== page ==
Despite the imminent shutdown of Yahoo Groups, and the lamented demise of MapHist in 2012, discussion lists are still a thing, it seems: H-Net, that venerable purveyor of academic discussion lists since I was in academia, has, with the collaboration of the International Society for the History of the Map, launched H-Maps, “an international digital forum in the historical study of the making, circulation, use and preservation of maps from the ancient to the contemporary period.” Scholarly in focus, to be sure.
Tony Campbell lists other discussion lists related to map history here.
Out next week from Collins: The A-Z History of London, a coffee table book by Philip Parker that looks at the last century of maps of London. Londonist has some examples. Ollie O’Brien’s review at Mapping London explains what the book is about: “What the book is not, is (just) a history of the A to Z map. Rather, it is a book about the history and geography of London, with A to Z maps used to frame the narrative.” [Amazon, Apple Books]
Parker is also the author of History of Britain in Maps (Collins, 2017); his History of Britain in 12 Maps (Michael Joseph) has apparently been pushed back to June 2020. (I need to update the Map Books of 2019 page.)
In How to Draw a Map (HarperCollins UK, September), father and son cartographers Alexander and Malcolm Swanston provide “a fascinating meditation on the centuries-old art of map-making, from the first astronomical maps to the sophisticated GPS guides of today.” In other words, title not to be taken literally: as you can tell from the online excerpt available here, it’s a potted history of mapmaking—a familiar genre around these parts. [Amazon, Apple Books]
The University of Edinburgh’s online Witches map is the result of a data and visualization internship project—the intern cheekily referred to as the Witchfinder General—to put the data from the Survey of Scottish Witchcraft Database on the map. Nearly four thousand people were accused of witchcraft in Scotland between 1563 and 1736; nearly 85 percent were women. The mapped data includes where the accused lived, where they were detained, where they were put on trial, and where they died, when that data is available. Story at The Scotsman.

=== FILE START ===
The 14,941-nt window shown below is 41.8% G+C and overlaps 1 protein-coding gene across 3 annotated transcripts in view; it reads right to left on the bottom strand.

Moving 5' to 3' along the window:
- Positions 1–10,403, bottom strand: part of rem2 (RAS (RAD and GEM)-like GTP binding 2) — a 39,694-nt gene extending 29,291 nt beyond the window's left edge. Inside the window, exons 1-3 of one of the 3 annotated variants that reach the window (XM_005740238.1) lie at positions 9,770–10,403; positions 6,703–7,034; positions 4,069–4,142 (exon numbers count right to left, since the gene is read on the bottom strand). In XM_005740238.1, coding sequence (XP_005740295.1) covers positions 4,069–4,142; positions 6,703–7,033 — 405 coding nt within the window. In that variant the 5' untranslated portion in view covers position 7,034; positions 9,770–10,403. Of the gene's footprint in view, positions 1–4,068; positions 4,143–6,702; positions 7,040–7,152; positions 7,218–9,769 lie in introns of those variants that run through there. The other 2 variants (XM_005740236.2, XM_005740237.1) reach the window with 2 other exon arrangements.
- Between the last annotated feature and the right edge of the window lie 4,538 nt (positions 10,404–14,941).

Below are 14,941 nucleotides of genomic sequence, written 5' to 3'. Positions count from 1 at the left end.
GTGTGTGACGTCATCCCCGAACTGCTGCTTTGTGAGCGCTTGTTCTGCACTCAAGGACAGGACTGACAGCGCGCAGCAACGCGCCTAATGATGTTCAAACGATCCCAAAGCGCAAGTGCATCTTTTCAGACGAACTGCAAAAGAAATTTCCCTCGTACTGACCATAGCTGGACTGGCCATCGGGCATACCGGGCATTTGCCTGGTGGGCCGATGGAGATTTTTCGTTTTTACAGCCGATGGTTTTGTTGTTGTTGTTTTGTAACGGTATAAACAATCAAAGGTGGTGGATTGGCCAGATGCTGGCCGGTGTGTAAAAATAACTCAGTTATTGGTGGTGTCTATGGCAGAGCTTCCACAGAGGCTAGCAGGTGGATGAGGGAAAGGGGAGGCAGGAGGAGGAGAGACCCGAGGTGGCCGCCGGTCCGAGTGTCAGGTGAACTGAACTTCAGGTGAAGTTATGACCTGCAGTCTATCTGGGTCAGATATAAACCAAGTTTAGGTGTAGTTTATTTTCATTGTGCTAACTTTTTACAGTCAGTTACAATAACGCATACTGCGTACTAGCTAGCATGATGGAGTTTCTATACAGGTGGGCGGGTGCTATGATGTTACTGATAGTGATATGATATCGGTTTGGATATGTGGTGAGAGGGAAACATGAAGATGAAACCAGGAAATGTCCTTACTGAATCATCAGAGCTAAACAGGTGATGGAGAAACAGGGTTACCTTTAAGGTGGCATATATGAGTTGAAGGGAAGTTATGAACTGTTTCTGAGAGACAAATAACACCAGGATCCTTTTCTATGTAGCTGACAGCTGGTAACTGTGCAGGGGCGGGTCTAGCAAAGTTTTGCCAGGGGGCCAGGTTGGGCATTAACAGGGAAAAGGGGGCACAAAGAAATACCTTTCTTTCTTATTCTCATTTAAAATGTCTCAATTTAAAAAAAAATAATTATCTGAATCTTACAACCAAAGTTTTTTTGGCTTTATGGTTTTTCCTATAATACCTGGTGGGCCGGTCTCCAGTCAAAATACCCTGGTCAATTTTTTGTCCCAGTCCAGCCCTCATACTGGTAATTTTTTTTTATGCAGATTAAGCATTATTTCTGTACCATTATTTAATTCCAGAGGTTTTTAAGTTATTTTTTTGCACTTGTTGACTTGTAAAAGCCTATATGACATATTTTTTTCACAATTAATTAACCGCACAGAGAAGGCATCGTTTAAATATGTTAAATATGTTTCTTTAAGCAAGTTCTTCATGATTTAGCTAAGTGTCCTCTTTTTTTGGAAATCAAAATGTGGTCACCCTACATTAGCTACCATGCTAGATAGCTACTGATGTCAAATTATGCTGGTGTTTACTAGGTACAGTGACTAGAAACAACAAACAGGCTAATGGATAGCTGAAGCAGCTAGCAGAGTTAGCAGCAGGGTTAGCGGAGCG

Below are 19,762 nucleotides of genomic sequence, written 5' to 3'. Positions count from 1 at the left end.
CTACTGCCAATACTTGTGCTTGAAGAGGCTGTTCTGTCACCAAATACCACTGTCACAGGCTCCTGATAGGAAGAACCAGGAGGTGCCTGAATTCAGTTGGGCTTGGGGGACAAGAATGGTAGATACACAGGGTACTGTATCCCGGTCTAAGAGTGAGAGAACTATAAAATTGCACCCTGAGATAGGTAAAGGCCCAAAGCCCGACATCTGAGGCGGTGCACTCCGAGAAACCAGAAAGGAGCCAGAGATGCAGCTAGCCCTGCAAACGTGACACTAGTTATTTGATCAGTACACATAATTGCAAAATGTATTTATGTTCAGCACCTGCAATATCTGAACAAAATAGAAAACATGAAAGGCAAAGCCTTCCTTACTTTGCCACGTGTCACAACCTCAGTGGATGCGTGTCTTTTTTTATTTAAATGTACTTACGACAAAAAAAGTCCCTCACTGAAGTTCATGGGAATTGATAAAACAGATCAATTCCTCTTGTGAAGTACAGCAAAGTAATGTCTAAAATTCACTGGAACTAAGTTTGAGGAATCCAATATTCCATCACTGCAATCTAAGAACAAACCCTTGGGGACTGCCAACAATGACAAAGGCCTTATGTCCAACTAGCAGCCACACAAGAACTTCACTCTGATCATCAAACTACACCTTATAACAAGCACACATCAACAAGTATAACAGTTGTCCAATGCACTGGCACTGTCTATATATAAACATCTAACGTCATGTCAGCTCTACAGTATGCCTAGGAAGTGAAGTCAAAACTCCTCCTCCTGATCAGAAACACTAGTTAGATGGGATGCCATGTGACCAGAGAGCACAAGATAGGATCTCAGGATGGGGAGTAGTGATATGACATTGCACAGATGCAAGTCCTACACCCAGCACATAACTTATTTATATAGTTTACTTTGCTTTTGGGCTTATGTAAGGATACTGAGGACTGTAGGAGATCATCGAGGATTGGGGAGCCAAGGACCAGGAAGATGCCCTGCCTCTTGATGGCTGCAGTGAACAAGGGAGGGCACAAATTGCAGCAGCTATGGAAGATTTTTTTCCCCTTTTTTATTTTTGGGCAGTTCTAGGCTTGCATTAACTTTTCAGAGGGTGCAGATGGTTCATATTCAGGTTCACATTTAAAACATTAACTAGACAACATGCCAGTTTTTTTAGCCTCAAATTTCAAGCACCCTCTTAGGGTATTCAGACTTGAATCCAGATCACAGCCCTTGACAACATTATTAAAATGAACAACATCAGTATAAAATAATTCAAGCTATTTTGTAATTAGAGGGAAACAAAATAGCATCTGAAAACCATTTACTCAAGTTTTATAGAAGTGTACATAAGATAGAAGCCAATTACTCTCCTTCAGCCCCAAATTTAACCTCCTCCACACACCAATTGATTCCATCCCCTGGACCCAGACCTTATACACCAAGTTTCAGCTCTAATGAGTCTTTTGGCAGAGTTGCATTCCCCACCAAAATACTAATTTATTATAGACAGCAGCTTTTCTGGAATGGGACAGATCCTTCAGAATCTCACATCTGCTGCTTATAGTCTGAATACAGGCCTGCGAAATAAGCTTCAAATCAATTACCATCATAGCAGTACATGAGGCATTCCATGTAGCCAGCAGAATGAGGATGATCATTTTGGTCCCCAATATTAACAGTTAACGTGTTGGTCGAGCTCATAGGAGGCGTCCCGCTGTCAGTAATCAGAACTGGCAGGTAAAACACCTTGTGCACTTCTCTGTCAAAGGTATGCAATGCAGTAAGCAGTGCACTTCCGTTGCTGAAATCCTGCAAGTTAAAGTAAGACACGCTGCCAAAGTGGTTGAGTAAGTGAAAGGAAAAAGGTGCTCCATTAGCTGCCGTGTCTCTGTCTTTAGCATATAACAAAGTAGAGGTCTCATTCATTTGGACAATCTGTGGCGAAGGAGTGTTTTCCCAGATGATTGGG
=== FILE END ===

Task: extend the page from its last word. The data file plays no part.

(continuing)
To commemorate the 75th anniversary of the D-Day landings, the Bodleian Map Room Blog (no relation) has a post showing some of the Bodleian’s map holdings that deal with Operation Overlord. (The Bodleian has posted about D-Day before: see this post from June 2014 marking the 70th anniversary, and this post from September 2015.)
Maps Mania marks the occasion with links to the Library of Congress’s collection of World War II military situation maps and the Perry-Castañeda Library Map Collection’s D-Day map holdings.
Meanwhile, a copy of the Neptune Monograph, a top-secret intelligence report distributed to Allied commanders before the D-Day landings that contains maps of the landing zones, can be yours for a mere $45,000. Alternatively, thanks to a Kickstarter last year, you can get a reproduction for one-tenth of one percent of that price. [Military History Now]
Update: I forgot to mention this Library of Congress blog post about a fascinating model of Utah Beach used during the invasion.
The Leventhal Map Center’s latest exhibition, America Transformed: Mapping the 19th Century, opened last Saturday and runs until 10 November 2019.